To judge by the accusations flying around the major leagues, this is the summer of our discontent.
Players just can’t seem to keep their frustrations to themselves. Despite baseball’s unwritten rules mandating a strict moratorium on talking to the media about interpersonal gripes, there has been a steady stream recently of big league vituperation leaking through the seams.
Last week, Twins southpaw Jose Mijares became the latest in a string of pitchers to call out teammates, venting about the pitch selection offered to him by catcher Joe Mauer after Prince Fielder hit one of his fastballs — the sixth straight one he threw — for a game-winning double.
“I don’t know what was going on with Mauer,” Mijares told the Minneapolis Star Tribune. “He never put down the sign for a breaking ball. Never.”
Never mind that manager Ron Gardenhire expected a steady stream of sliders thrown to the Brewers’ slugger; Mijares’ lack of public discretion with his comments was stunning.
Or it would have been had it not been so entirely within this season’s norm.
The year’s most discussed outburst came courtesy of A’s reliever Brian Fuentes, who in late May used the press to question his manager, Bob Geren, about, among other things, “zero” communication with his bullpen. This was less an emotional outburst than a calculated maneuver intended to undermine Geren — and it worked. Soon other players were piling on.
Rockies closer Huston Street, who played under Geren in 2007-08, told the San Francisco Chronicle that the manager was the “least favorite person I have ever encountered in sports.” Geren was fired a less than two weeks later.
Mijares and Fuentes, of course, are only the beginning when it comes to this season’s loose-lipped pitchers. Take the Blue Jays’ Rickey Romero, who recently vented about the lack of run support he’s received.
Or Carlos Zambrano, who called the Cubs “a Triple-A team” and criticized closer Carlos Marmol‘s pitch selection in a game-tying, ninth-inning St. Louis rally that cost Zambrano the victory.
Or Cincinnati’s Edinson Volquez, who ripped the Reds’ offense for its lack of production.
And it hasn’t been limited to pitchers. Florida outfielder Logan Morrison questioned Hanley Ramirez‘s commitment following the shortstop’s belated appearance at Jack McKeon‘s first meeting as Marlins manager.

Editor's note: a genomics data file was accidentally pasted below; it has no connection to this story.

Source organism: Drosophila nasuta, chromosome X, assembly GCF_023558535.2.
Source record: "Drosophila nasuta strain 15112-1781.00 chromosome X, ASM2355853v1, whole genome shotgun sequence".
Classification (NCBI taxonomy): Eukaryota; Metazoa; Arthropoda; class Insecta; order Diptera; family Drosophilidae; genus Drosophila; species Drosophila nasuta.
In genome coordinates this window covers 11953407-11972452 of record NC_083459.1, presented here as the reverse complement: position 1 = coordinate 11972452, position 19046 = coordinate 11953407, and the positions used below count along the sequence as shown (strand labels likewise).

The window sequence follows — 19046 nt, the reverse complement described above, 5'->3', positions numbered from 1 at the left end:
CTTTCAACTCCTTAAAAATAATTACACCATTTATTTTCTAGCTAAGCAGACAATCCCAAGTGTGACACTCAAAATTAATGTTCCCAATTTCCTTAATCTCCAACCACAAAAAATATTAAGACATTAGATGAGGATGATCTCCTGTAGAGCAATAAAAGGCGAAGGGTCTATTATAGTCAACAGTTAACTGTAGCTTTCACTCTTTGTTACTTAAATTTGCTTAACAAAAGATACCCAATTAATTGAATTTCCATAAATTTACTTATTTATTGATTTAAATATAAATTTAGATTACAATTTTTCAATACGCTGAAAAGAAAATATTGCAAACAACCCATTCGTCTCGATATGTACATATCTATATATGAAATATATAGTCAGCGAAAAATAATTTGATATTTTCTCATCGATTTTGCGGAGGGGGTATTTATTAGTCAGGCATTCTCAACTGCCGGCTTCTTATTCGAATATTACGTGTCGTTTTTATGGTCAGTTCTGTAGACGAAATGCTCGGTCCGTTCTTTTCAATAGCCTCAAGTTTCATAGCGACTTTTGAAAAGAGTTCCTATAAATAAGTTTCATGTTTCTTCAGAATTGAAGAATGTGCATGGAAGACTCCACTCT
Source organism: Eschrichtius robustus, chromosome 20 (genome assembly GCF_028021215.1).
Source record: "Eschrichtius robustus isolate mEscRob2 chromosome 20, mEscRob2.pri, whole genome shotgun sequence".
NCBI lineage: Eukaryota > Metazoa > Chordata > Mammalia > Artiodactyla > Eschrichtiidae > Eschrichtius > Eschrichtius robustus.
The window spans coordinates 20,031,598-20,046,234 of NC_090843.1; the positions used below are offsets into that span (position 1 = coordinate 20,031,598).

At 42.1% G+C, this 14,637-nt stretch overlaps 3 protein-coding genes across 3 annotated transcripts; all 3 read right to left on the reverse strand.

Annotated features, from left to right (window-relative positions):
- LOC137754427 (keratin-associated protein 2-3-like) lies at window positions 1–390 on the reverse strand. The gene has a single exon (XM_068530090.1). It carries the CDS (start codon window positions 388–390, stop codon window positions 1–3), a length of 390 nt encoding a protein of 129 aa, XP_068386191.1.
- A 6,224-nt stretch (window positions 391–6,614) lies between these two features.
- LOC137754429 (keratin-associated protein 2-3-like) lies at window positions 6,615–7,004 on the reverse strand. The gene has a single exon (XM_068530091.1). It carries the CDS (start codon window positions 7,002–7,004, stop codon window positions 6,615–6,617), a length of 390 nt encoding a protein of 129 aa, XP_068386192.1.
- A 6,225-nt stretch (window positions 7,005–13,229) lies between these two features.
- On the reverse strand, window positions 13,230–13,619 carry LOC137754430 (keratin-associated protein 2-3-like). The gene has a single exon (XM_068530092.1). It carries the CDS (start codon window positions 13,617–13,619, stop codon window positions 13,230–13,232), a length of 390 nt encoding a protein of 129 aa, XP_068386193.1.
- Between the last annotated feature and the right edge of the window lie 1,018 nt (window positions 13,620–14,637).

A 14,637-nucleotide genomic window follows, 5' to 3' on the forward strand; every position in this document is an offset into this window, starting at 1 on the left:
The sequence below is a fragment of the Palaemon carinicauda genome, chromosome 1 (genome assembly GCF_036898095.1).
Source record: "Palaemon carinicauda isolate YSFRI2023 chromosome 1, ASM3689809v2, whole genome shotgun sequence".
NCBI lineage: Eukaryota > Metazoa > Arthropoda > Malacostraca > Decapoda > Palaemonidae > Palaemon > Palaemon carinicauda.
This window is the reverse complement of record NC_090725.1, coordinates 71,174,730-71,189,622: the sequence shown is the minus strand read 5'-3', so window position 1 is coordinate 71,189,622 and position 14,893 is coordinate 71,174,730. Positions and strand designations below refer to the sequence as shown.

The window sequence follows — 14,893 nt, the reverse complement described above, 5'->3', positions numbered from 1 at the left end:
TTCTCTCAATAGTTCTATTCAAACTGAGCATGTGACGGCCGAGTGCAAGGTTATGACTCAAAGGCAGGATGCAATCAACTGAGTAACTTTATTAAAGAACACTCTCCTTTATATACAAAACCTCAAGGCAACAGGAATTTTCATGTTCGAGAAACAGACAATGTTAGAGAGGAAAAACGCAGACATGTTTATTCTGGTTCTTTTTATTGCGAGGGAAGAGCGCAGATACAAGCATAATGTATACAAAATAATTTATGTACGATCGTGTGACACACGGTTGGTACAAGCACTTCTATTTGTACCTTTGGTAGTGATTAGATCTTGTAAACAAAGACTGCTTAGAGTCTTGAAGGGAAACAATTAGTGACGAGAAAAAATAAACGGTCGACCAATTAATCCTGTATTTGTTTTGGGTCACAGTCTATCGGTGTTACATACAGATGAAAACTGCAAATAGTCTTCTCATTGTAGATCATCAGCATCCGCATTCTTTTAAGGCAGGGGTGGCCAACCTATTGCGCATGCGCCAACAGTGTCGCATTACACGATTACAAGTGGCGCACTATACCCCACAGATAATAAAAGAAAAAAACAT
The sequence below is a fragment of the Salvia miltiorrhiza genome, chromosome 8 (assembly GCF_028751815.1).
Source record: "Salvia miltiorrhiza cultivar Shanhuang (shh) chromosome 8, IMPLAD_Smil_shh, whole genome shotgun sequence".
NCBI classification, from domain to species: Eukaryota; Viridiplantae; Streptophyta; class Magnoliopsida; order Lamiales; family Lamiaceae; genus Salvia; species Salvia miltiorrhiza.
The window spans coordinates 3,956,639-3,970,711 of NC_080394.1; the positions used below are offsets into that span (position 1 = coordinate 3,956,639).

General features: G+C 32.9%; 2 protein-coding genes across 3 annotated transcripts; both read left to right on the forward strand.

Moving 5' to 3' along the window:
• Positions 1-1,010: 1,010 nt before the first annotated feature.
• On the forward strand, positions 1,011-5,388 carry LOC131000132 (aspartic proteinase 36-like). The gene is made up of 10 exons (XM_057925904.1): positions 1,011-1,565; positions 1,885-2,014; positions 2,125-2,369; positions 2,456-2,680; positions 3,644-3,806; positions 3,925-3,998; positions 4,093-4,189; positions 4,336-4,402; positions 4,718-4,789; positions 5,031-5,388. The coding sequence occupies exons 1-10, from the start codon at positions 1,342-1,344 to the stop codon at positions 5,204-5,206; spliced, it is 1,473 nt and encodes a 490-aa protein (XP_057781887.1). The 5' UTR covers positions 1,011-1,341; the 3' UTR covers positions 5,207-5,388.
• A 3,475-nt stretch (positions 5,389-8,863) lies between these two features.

Elsewhere in the NL East, Chipper Jones publicly questioned teammate Jason Hayward for his stance that he wanted to be entirely healthy before taking the field following a shoulder injury. Jones told The Atlanta Journal-Constitution that “there are a bunch of his teammates that are out there playing with discomfort and not healthy, and still going at it.”
Then there’s Mets owner Fred Wilpon, who got in some digs on Jose Reyes, Carlos Beltran and David Wright in what was otherwise an expansive and sympathetic piece in The New Yorker.
This is an awful lot of pot stirring from guys who should know better.
“All I can do is just pitch,” Romero told the Toronto Star after giving up a two-run homer to Tim Hudson in a 2-0 loss on June 20. “I can’t worry about the offense and what they do. I’ve always said this at one point we can’t rely on [Jose] Bautista, we can’t rely on [Adam] Lind. We’ve got to get somebody else to step up and get on base and drive them in. These guys are getting pitched around. Everyone’s got to step it up or else we’re not going to be winning ballgames.”
Romero is only 7-7, despite a 2.74 ERA and 96 strikeouts (12th in the AL), largely because Blue Jays hitters have given him 3.6 runs per game, as opposed to 4.75 in starts by everyone else on the staff. Remove his two starts in which Toronto scored a combined 26 runs, and the Jays have averaged 2.3 runs per game for the righthander.
This is reasonable cause for frustration, and the pitcher could have easily unloaded with far more force than he did. He even went on to clarify that his teammates are “all trying.” These are hardly incendiary statements.
None of which matters a bit. Whenever a player — particularly a pitcher — publicly pins blame on his teammates (no matter how gently or justifiably), it rarely ends well.